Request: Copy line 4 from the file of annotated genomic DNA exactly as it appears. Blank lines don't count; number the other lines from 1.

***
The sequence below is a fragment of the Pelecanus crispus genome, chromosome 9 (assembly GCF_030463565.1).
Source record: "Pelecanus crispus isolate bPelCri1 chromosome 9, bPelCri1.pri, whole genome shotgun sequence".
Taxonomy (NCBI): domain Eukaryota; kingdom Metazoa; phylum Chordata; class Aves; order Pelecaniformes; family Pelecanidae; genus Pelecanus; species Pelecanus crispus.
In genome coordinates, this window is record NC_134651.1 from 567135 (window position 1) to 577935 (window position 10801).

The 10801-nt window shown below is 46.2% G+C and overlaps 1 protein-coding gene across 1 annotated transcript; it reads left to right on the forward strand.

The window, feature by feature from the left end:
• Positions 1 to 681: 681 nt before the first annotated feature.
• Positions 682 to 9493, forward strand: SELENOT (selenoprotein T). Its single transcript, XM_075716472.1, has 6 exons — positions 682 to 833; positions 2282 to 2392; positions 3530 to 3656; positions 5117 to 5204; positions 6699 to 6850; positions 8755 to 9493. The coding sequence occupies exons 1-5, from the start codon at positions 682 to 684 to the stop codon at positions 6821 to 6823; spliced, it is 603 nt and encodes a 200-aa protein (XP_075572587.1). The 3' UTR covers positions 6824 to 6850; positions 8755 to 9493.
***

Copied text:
In genome coordinates, this window is record NC_134651.1 from 567135 (window position 1) to 577935 (window position 10801).